Is the Dollar the Most Important Factor for International Investing?
2016 also reminded us that the U.S. dollar is often an important “factor” when investing outside the United States. Consider the MSCI ACWI ex-U.S. Index, which measures the returns of developed world and emerging markets stocks outside the U.S. In 2016, the MSCI ACWI ex-U.S. Index underperformed the S&P 500 Index for the fourth year in a row and for the fifth time in the last six years. The chart below plots the ratio of total returns (in white) generated by the MSCI ACWI ex-U.S. Index to those of the S&P 500 Index, going back to 2000. Note how that ratio rose from 2002 through early 2008 to more than 1.6, during a period when the U.S. dollar declined by about 25% against a basket of foreign currencies (in orange).1 Once that process reversed itself and the dollar began to appreciate again, beginning in the summer of 2011, the ratio of the MSCI ACWI ex-U.S. Index relative to the S&P 500 declined precipitously. Over that period, the dollar appreciated 28%, or roughly 4.7% per year. Many of the gains generated by foreign equity markets over those last five and a half years were washed away by losses posted by foreign currencies. In a low-yielding, low-return world, losing 4.5% per year due to foreign currency movements is not a formula for success.
Once an investor realizes that success in overseas investing is typically shaped by multi-year moves in the dollar, the question then becomes this: What is the best way to capitalize on this phenomenon while managing the risk that comes from foreign currency exposure? WisdomTree believes the answer is to dynamically hedge exposure to foreign currencies. Or stated another way, seek to capture the lion’s share of the foreign currency move when it helps you, and seek to avoid foreign currency exposure when it hurts you.
WisdomTree created an Index that makes this decision for you, at the end of each month, based on how foreign currencies are behaving relative to the U.S. dollar. The WisdomTree Dynamic Currency Hedged International Equity Index incorporates three signals—momentum, interest rate differentials and relative value based on purchasing power parity (PPP)—to determine how much foreign currency exposure to assume. It began 2017 with roughly 70% of foreign currencies hedged.
The chart below illustrates how well the WisdomTree Index did relative to the unhedged MSCI EAFE Index and to a 100% currency-hedged version of the MSCI EAFE.
The WisdomTree Index returned 8.3% in 2016, outperforming the MSCI EAFE Index by more than 7 percentage points and beating the 100% hedged version of the MSCI EAFE by 219 basis points (bps). As the chart and table below show, the impact these depreciating foreign currencies had on MSCI EAFE’s returns for U.S.-based investors—515 bps—had a bigger impact on returns in 2016 than did tilting toward MSCI EAFE Value, MSCI EAFE Quality, MSCI EAFE Minimal Volatility or even MSCI EAFE Small Cap.
For definitions of indexes in the chart, visit our glossary.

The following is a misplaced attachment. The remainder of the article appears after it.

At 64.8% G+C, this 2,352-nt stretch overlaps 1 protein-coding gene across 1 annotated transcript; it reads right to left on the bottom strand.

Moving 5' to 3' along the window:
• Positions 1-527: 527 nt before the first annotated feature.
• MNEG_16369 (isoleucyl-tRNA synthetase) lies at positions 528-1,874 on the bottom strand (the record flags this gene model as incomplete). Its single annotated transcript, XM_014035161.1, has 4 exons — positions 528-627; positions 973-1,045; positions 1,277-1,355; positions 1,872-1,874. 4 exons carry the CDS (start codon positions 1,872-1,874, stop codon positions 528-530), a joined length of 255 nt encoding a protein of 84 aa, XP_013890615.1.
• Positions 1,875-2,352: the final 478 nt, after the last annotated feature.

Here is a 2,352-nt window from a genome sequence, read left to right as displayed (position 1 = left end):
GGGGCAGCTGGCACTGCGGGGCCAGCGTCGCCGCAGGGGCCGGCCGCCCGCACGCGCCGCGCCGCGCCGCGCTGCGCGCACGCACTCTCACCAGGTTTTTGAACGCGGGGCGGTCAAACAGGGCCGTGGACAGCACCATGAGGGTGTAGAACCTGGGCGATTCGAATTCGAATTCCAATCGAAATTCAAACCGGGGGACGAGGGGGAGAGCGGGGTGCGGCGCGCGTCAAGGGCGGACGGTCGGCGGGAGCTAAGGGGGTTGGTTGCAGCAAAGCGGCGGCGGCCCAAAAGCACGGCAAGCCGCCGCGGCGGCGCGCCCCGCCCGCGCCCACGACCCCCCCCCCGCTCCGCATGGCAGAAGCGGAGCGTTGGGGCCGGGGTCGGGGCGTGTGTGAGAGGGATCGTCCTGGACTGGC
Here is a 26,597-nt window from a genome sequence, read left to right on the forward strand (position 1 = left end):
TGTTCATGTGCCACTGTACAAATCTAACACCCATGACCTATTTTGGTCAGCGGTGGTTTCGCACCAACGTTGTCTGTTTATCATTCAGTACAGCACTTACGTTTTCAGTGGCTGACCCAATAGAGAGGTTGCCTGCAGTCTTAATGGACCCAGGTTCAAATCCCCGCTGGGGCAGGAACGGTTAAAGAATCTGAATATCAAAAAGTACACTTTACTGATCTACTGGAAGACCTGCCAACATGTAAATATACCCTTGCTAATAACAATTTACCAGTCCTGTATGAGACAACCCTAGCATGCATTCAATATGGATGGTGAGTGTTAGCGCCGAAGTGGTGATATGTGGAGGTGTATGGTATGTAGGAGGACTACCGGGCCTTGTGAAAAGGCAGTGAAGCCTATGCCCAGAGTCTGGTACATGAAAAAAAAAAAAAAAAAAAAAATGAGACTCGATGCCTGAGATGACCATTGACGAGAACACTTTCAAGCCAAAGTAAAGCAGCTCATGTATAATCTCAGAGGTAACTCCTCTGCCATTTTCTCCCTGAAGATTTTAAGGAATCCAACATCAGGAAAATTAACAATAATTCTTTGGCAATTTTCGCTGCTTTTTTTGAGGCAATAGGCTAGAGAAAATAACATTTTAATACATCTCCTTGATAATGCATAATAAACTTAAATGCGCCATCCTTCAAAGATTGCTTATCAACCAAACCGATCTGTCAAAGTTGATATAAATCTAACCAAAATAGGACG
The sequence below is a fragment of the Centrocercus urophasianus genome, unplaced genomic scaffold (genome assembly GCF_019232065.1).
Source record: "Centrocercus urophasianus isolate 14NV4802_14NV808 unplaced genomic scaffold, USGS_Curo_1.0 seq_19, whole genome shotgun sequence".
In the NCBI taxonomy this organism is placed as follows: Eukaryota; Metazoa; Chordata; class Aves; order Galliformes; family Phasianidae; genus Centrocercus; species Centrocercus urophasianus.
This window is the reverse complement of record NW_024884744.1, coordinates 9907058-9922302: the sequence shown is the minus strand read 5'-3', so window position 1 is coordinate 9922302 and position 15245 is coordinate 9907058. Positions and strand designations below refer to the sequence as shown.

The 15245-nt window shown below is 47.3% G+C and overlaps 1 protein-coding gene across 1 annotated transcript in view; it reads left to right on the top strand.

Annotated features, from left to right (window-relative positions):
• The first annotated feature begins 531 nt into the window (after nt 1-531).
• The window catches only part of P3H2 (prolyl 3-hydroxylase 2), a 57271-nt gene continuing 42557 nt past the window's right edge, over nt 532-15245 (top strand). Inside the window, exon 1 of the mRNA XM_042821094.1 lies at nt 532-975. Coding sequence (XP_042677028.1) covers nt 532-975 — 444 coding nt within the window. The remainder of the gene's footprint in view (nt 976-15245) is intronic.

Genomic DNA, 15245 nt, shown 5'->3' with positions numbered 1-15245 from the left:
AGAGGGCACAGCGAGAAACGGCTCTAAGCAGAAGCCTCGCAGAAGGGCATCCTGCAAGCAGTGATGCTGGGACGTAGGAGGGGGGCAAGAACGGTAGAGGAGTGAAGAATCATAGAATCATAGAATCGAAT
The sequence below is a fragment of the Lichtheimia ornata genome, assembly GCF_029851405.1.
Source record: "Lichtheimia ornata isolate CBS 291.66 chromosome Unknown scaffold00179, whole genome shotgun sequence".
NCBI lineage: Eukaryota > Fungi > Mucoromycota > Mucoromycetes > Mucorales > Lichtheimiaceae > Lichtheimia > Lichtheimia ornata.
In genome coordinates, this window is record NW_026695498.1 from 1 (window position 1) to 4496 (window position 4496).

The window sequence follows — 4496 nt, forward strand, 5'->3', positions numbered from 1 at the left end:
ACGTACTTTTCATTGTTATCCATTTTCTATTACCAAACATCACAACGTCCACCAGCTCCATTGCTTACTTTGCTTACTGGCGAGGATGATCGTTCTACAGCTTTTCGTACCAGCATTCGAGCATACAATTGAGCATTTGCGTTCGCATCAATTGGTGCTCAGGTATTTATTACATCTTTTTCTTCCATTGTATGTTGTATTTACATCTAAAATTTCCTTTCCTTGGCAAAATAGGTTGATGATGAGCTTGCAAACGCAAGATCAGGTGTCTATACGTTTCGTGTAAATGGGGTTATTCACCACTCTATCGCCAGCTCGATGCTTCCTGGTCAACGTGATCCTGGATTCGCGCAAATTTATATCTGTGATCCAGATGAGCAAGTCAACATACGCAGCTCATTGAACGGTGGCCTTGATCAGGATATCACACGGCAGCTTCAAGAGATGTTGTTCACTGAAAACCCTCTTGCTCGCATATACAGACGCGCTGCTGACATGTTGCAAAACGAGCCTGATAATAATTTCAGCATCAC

Although returns over many decades are not expected to be impacted by currency exposure in the developed world, in any given year, foreign currency exposure can impact returns as much or more than any of the so-called smart beta factors. This was true in 2016, and it has been true over the past three years. The strength of the U.S. dollar has had a greater impact on international equity returns than any of the commonly used smart beta factors, if MSCI EAFE is your proxy.
Most international equity managers measure themselves against the unhedged MSCI EAFE Index. And with last year’s paltry 1% return, many, like their benchmark, have generated negative returns over the past few years, disappointing U.S. investors. Much of the disappointment stems from international equity managers—and unhedged index funds—not having a viable strategy to manage foreign currency risk.
2017 could well be another year in which the U.S. dollar appreciates in value against other developed world currencies. That could once again pose a challenge for investors who own funds that buy stocks outside the United States. For investors looking to outsource the decision regarding when to hedge foreign currency exposure, WisdomTree has a one-stop solution. Launched in January 2016, the WisdomTree Dynamic Currency Hedged International Equity Fund (DDWM) provides broad exposure to the developed world equity markets while dynamically mitigating the impact of foreign currency exposure, using a rule-based algorithm that resets at the end of each month. Learn more about the WisdomTree Dynamic Currency Hedged International Equity Fund (DDWM).
1U.S. dollar uses the Real Trade Weighted U.S. Dollar Index from the St. Louis Fed.
Important Risks Related to this ArticleThere are risks associated with investing, including possible loss of principal. Foreign investing involves special risks, such as risk of loss from currency fluctuation or political or economic uncertainty. The Fund invests in derivatives in seeking to obtain a dynamic currency hedge exposure. Derivative investments can be volatile, and these investments may be less liquid than other securities, and more sensitive to the effects of varied economic conditions. Derivatives used by the Fund may not perform as intended. A Fund that has exposure to one or more sectors may be more vulnerable to any single economic or regulatory development. This may result in greater share price volatility. The composition of the Index underlying the Fund is heavily dependent on quantitative models and data from one or more third parties, and the Index may not perform as intended. The Fund invests in the securities included in, or representative of, its Index regardless of their investment merit, and the Fund does not attempt to outperform its Index or take defensive positions in declining markets. Please read the Fund’s prospectus for specific details regarding the Fund’s risk profile.